These features may not seem particularly special to those not within the loop, however as a Ricoh GR user these specs are a decent upgrade from the previous model. Firstly, 24mp update was needed. The 16mp sensor in the GRII is fantastic, but we know that APS-C type sensor megapixel ceiling is a fair bit higher. This will allow for any cropping one may wish to apply to files. I have heard through the grape vine this is likely a sony sensor, which is not surprising. 

The macro focus increase from 10cm to 6cm is a biggy for me. One of the most used features, outside of the snap function, has been the macro mode for me. I use this for general pickup photos for videos and the site, as well as enjoying the function in general. Going from 10cm to 6cm may not sound like much, but it makes this Swiss Army knife pocket rocket an added edge. The GRii macro feature bokeh looked lovely, so an added 4cm will be Schweet. 

The 3 Axis Image stabilisation is an interesting one. I honestly believe still cameras do not really need IS, and feel that this may impact on the performance of this camera. With that said, if they make the 3 axis image stabilisation usable with the video function, that will be a good step forward. So far, only Olympus/ M43 has utilised IS in a good way for stills.

The newest feature, and probably the least exciting for me, is the touch screen. I am not a huge fan of touch screens on cameras. It is likely you should be able to turn this off, which means I have nothing to complain about. If they can make this feature unintrusive to the shooting experience, then this will be a good added feature in my opinion. 

Internal storage is a new function that has caught me off guard. Those that are familiar with the GRII, might recall that if you have forgotten to put in a memory card you can take a couple of photos and have them stored on board. If this storage allows you to also use it in line with a memory card that would be fantastic. Otherwise, 2GB is very restrictive, considering I use several 32GB cards when I go out and shoot. Let’s wait and see...

Updated video features: Again, if this works in line with the IS, then fantastic! It would make a handy little 2nd video cam or a back up in extreme circumstances. There has been moments where I have used this camera in videos, so any update here is welcome (as long as it doesn’t take anything away from the stills experience!). 

My conclusion is that this is a great addition to the GR line, and the upgrades made on the GRII make the GRIII a worth while purchase. I see a lot more positive than I do negative, and it sounds like the brand are paying attention to their loyal fans as much as possible. I will most certainly be purchasing this camera! - Sly.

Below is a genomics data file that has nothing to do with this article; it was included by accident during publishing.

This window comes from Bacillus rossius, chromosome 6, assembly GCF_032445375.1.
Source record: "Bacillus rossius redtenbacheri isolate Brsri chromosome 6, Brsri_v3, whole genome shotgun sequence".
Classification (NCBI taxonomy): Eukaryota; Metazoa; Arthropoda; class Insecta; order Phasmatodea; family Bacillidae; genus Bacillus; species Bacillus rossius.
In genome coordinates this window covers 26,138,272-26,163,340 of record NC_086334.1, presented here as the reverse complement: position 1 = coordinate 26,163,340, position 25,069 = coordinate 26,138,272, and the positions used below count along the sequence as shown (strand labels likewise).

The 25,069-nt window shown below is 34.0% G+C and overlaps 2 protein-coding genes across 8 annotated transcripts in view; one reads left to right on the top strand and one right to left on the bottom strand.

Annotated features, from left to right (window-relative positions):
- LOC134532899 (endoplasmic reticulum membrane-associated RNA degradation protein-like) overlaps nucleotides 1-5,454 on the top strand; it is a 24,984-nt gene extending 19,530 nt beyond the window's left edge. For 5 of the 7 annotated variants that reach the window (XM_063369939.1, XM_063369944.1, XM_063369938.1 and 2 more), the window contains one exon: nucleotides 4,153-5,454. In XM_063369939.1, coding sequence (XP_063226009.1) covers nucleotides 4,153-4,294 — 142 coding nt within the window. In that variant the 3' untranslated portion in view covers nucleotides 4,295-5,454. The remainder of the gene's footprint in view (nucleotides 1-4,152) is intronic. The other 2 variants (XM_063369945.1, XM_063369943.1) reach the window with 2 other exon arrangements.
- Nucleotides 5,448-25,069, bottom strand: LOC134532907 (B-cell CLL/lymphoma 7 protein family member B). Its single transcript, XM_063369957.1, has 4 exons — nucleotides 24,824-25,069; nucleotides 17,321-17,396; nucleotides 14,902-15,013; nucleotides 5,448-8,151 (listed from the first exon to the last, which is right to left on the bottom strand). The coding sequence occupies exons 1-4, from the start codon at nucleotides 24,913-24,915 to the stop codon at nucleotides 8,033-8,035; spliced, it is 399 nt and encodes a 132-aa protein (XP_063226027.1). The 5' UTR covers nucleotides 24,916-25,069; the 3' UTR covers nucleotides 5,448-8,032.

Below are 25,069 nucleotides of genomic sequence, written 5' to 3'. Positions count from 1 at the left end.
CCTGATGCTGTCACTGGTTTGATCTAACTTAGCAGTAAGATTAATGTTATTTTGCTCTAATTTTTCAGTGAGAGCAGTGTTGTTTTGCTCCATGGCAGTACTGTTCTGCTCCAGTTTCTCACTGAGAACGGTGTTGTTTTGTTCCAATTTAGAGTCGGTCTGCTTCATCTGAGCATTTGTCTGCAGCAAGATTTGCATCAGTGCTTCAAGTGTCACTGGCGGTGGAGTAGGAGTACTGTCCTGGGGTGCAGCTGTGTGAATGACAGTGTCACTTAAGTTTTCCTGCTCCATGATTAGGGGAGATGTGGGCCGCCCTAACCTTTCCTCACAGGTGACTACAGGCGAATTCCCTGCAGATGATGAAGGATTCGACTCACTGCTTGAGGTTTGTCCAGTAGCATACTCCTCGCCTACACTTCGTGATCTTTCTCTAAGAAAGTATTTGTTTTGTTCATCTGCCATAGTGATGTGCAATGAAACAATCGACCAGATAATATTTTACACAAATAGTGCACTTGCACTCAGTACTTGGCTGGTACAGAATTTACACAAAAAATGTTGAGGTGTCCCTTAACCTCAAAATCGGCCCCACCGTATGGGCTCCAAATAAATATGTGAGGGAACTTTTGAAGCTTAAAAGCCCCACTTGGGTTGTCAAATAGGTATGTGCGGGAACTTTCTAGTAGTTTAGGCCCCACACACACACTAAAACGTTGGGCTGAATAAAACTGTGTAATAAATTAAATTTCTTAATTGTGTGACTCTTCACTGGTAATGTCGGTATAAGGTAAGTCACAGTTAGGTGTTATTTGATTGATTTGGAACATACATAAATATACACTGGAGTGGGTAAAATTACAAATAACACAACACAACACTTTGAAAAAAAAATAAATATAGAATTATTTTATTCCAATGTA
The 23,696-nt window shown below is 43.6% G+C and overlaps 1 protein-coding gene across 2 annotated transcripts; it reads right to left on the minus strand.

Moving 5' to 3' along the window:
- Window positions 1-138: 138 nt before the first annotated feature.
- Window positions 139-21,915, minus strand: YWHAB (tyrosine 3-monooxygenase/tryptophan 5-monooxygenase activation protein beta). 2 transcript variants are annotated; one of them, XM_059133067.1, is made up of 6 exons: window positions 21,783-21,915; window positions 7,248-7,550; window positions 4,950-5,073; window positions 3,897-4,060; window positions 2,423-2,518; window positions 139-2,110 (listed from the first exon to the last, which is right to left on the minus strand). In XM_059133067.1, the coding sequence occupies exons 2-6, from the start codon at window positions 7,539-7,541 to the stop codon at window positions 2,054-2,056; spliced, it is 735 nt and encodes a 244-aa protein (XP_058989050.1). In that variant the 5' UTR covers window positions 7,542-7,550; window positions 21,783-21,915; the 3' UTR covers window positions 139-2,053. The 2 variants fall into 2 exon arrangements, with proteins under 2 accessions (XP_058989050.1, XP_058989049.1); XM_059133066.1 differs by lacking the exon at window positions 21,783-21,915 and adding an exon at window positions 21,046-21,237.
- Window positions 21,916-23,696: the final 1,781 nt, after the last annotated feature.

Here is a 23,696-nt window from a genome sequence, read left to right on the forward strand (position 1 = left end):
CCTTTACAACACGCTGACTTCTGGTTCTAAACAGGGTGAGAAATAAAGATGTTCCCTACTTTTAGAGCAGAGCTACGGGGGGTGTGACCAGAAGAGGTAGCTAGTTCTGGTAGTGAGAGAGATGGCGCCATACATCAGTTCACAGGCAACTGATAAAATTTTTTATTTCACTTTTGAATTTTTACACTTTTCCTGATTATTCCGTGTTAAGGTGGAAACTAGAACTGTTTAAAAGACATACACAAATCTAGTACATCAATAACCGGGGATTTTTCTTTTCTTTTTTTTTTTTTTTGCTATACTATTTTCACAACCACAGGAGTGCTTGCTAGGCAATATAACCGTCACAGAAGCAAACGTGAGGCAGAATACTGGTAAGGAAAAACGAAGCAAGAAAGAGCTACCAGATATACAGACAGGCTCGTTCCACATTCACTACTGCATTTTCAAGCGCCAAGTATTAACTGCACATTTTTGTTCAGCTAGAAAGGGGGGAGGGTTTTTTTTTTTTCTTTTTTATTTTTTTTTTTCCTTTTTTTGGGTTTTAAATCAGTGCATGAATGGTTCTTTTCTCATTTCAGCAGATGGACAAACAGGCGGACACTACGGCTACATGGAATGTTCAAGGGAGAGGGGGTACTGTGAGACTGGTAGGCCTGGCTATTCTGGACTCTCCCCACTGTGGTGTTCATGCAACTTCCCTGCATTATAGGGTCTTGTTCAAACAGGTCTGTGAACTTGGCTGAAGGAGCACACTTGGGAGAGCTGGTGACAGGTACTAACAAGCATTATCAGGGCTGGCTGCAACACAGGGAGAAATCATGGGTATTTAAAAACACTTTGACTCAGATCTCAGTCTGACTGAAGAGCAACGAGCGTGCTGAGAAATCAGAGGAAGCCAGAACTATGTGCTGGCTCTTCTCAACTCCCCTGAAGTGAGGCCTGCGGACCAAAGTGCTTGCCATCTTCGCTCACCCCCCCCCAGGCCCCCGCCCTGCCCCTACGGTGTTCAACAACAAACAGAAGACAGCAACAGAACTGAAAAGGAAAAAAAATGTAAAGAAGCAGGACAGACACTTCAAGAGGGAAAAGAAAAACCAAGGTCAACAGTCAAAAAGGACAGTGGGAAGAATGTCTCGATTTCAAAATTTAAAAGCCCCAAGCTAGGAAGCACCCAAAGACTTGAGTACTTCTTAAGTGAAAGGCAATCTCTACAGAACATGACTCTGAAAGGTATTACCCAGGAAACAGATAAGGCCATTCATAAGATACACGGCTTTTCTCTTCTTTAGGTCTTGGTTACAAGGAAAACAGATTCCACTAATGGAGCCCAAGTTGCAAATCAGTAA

Der Leica

There comes a time in every photographers life when they consider getting a Leica. The draw of that legendary build quality in both the bodies and the lenses, the rich history behind the Leica branding. The draw of both the M mount and the lesser chased R mount glass is strong. 

Last week I was looking at several models in the Leica M range: M6, M8, M9, Mtyp240, and also the Leica Q had a look in. Being both a film and digital shooter, all of these appeal to me for different reasons. I will give you a quick breakdown of why I was looking at them, and the reason why I chose the one I did. 

Firstly, let’s talk about the only 35mm film camera on this list, the M6. The M6 is a classic rangefinder camera, with fantastic build quality, a lovely sleek black look, and the presence of a light meter. This camera was built to be a work horse. Why go for the M6 over the M7 or MP models? The simple reason of money. Those two models used are around the same price as a used M9/ Typ240. They do offer Aperture priority, but that is something I never really use.

Secondly, lets look at the M8 and M9. The M8 is probably the cheapest option on this list, is the oldest out of these digital M’s I am looking at, but produces beautiful pictures. At 10mp on APSC, I could not justify spending this amount (and I am not MP/ pixel peeping whore). The M9 is the best option of the digital M’s in terms of value for money. It has a competitive 18mp full frame sensor, and if you can find one that has had a sensor replaced it is worth picking up. The M9 was high on my list.

Thirdly we have the Leica Typ240. The Typ 240 is a 24mp full frame beast. The ‘black out’ of the screen after taking a shot is much better than the M8/9, and this camera can go head-to-head with other brands for street shooting. The drawbacks being the price, and it has a louder shutter.